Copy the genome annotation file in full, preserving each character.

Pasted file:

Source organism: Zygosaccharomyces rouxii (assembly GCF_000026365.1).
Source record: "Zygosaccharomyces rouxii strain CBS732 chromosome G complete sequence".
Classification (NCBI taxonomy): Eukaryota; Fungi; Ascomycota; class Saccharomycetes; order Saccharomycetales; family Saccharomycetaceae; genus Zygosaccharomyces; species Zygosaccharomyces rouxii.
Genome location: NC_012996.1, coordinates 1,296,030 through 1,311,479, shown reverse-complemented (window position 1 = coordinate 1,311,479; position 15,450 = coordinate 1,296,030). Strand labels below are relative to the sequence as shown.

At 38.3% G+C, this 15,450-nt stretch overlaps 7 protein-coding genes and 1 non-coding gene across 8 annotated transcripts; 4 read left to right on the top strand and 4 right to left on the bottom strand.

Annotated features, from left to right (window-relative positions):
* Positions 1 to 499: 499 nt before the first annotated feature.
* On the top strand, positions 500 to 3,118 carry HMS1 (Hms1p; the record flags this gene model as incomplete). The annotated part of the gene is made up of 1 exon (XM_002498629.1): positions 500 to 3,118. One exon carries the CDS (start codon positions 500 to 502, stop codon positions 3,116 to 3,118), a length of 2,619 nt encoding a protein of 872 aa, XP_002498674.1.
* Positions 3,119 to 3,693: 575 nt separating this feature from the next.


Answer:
Source organism: Zygosaccharomyces rouxii (assembly GCF_000026365.1).
Source record: "Zygosaccharomyces rouxii strain CBS732 chromosome G complete sequence".
Classification (NCBI taxonomy): Eukaryota; Fungi; Ascomycota; class Saccharomycetes; order Saccharomycetales; family Saccharomycetaceae; genus Zygosaccharomyces; species Zygosaccharomyces rouxii.
Genome location: NC_012996.1, coordinates 1,296,030 through 1,311,479, shown reverse-complemented (window position 1 = coordinate 1,311,479; position 15,450 = coordinate 1,296,030). Strand labels below are relative to the sequence as shown.

At 38.3% G+C, this 15,450-nt stretch overlaps 7 protein-coding genes and 1 non-coding gene across 8 annotated transcripts; 4 read left to right on the top strand and 4 right to left on the bottom strand.

Annotated features, from left to right (window-relative positions):
* Positions 1 to 499: 499 nt before the first annotated feature.
* On the top strand, positions 500 to 3,118 carry HMS1 (Hms1p; the record flags this gene model as incomplete). The annotated part of the gene is made up of 1 exon (XM_002498629.1): positions 500 to 3,118. One exon carries the CDS (start codon positions 500 to 502, stop codon positions 3,116 to 3,118), a length of 2,619 nt encoding a protein of 872 aa, XP_002498674.1.
* Positions 3,119 to 3,693: 575 nt separating this feature from the next.